Umeboshi are salted pickled Japanese plums that can usually be found atop a bed of white rice, or tucked away in the middle of an onigiri rice ball. Despite their mouth puckering-ly sour taste, they’re a staple that have been eaten throughout Japan for centuries and they’re known to have health benefits too.
Umeboshi are said to be beneficial in reducing the risk of diabetes, as well as helping to reduce blood pressure. They are also said to be good for people watching their weight, as they contain a chemical that helps to restrict the bloating of fat cells.
They’re particularly popular among the older generation, but research has found that umeboshi have fallen in popularity these days with younger people. Even more troubling for the umeboshi industry, however, is this recent tweet from Baijuen.
Baijuen, an umeboshi wholesale company founded back in 1911, posted to their Twitter account and suggested that it’s not just young people that aren’t eating as much umeboshi these days.
“Everyone, are you aware of the current situation in the umeboshi industry? The annual consumption of umeboshi last year was approximately 663 grams per household. Saying ‘663 grams’ might be a little hard for you to visualise, so in simple terms, umeboshi warehouses are packed with umeboshi with nowhere to go. If this situation continues, many umeboshi businesses will go out of business, including ours.”
663 grams is roughly the same weight as a standard basketball, meaning the average Japanese household ate roughly a basketball’s worth of umeboshi over the year. Granted, umeboshi are significantly smaller than basketballs (and considerably harder to dribble), so it still might be a little tricky to visualise, so here’s an actual, visual representation of 700 grams of umeboshi, slightly more than the average household eats per year.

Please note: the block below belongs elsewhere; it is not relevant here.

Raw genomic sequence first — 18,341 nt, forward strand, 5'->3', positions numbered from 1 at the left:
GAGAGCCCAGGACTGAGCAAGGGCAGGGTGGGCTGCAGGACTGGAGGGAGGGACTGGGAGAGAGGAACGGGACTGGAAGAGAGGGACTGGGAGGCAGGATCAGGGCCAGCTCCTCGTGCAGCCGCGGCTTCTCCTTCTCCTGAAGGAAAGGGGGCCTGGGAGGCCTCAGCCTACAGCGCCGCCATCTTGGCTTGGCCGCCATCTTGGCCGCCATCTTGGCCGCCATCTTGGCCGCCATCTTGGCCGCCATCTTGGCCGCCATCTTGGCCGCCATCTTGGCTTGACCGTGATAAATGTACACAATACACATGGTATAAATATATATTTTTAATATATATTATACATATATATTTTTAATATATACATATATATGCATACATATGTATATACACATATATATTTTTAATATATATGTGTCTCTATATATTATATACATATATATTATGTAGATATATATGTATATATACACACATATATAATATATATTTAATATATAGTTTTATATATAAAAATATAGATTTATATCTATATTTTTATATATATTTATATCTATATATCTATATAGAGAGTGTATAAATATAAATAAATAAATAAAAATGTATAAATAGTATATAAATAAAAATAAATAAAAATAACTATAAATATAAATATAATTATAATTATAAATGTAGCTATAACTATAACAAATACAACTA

According to a survey by the Ministry of Internal Affairs and Communications, umeboshi spending peaked around 20 years ago, when the average household was buying 1,053 grams of umeboshi a year. In 2009, that plummeted to 658 grams.
While the cause for umeboshi’s steady decrease in popularity isn’t clear, Baijuen are considering a number of potential reasons. Aside from the fact that umeboshi don’t seem to appeal to the younger generation, many older people have been put off buying umeboshi due to the recent price increase, which came as a result of a poor harvest back in 2020. People are also eating less white rice than before, which is the traditional accompaniment to umeboshi.
Japanese netizens shared their thoughts as to why people aren’t buying umeboshi these days, too.
“I love umeboshi, but they’re too expensive for me so I don’t buy them.”
“I’ve stopped eating umeboshi since I started living alone.”
“All you see in supermarkets these days is umeboshi drenched in honey… I’m not a fan.”
“They should bring back the old fashioned salty umeboshi. These days they’re all too sweet.”
“The umeboshi my late grandma made are the best. I can’t eat any other kind of umeboshi.”
“I’ll happily eat umeboshi if it’s in a bento, but I never purposely go out of my way to buy any when I’m food shopping.”
It’s not all doom and gloom though, as Baijuen’s tweet went viral, with currently over 10 million views and almost 30 thousand retweets. A representative from Baijuen said in an interview with J-Cast News that after the tweet went viral they received a month’s worth of orders in just a day, so there’s hope for Baijuen and the umeboshi industry yet.
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